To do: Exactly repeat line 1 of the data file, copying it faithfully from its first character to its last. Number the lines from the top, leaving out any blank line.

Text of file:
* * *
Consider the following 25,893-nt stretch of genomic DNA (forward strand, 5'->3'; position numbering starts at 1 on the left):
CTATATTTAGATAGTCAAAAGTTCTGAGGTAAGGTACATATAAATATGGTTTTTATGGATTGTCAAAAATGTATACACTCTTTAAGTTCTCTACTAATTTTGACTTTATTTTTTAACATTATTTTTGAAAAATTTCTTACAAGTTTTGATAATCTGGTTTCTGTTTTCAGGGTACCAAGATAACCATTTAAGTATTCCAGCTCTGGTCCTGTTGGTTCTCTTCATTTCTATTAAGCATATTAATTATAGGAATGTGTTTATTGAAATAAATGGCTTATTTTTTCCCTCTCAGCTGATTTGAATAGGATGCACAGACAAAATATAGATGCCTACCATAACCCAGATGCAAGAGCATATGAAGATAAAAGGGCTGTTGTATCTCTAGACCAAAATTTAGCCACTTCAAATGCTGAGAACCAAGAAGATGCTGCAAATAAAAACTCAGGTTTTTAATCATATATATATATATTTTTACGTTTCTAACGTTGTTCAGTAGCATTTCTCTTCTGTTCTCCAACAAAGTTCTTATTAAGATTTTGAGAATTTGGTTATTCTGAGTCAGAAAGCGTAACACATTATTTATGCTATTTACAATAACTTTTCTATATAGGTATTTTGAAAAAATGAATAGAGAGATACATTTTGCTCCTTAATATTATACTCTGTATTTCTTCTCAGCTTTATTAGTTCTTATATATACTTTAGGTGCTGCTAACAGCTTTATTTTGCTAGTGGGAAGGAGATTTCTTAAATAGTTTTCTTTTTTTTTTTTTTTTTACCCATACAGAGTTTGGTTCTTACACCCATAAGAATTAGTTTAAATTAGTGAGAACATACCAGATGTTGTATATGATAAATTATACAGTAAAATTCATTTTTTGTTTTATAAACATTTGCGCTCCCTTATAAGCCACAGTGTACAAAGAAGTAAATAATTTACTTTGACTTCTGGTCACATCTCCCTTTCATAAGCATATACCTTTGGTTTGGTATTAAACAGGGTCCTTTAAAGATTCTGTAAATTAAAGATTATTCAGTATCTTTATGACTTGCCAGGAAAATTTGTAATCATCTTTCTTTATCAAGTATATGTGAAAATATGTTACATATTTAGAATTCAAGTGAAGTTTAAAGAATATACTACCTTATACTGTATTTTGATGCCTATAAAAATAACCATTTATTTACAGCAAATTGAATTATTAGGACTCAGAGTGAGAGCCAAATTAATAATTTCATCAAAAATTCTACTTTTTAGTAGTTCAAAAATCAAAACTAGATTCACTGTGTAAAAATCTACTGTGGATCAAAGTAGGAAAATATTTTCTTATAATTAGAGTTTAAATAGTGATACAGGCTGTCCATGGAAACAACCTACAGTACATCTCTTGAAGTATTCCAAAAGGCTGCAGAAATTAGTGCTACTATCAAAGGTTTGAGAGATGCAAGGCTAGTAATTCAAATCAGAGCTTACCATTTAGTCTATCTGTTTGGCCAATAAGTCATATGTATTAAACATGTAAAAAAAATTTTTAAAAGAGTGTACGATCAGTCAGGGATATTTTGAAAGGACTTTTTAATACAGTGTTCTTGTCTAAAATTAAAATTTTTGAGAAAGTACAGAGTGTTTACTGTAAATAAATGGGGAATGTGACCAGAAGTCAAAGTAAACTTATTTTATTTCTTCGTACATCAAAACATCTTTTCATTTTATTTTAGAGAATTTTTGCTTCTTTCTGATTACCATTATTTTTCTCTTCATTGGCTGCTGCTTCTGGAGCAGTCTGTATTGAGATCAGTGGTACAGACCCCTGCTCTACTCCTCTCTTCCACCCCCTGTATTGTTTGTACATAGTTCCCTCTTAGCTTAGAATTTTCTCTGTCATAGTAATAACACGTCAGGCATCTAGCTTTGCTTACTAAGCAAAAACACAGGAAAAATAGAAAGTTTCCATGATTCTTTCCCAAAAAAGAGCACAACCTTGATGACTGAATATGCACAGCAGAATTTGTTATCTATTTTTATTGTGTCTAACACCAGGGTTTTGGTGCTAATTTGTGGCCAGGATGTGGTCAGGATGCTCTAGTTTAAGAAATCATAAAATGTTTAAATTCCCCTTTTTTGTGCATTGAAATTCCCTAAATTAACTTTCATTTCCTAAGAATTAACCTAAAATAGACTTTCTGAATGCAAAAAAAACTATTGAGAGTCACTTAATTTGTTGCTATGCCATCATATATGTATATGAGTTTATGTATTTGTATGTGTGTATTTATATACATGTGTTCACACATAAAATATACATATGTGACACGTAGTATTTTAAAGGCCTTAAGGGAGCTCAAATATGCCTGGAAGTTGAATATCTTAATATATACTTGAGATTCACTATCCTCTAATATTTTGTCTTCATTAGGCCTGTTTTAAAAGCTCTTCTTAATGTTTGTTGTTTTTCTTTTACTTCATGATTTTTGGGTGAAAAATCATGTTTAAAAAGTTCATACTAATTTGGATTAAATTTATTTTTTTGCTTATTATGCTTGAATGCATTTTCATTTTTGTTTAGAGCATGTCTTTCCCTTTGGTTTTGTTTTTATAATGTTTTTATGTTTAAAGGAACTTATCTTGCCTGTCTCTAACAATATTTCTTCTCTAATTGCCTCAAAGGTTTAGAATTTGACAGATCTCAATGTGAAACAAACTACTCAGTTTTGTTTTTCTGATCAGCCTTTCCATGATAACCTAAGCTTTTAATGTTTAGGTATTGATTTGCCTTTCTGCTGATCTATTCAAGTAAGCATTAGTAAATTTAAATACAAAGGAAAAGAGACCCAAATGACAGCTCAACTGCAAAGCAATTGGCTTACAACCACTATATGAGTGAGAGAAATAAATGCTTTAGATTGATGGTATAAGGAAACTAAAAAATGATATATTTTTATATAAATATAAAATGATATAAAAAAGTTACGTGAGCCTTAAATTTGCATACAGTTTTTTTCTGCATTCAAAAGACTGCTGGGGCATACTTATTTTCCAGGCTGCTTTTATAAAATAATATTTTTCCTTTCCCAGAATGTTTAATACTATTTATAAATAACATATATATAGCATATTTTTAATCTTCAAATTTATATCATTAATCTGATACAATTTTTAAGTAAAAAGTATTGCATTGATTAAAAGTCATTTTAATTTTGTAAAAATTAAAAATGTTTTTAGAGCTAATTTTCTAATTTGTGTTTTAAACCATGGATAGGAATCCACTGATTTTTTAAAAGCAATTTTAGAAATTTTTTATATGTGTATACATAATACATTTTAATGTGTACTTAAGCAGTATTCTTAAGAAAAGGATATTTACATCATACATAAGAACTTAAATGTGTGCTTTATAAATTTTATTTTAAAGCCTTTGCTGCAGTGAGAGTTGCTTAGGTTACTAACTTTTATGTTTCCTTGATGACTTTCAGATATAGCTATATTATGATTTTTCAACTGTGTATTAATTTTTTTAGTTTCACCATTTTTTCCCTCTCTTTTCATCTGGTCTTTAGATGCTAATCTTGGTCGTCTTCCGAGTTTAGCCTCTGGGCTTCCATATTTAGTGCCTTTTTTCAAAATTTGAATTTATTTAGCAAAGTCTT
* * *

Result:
Consider the following 25,893-nt stretch of genomic DNA (forward strand, 5'->3'; position numbering starts at 1 on the left):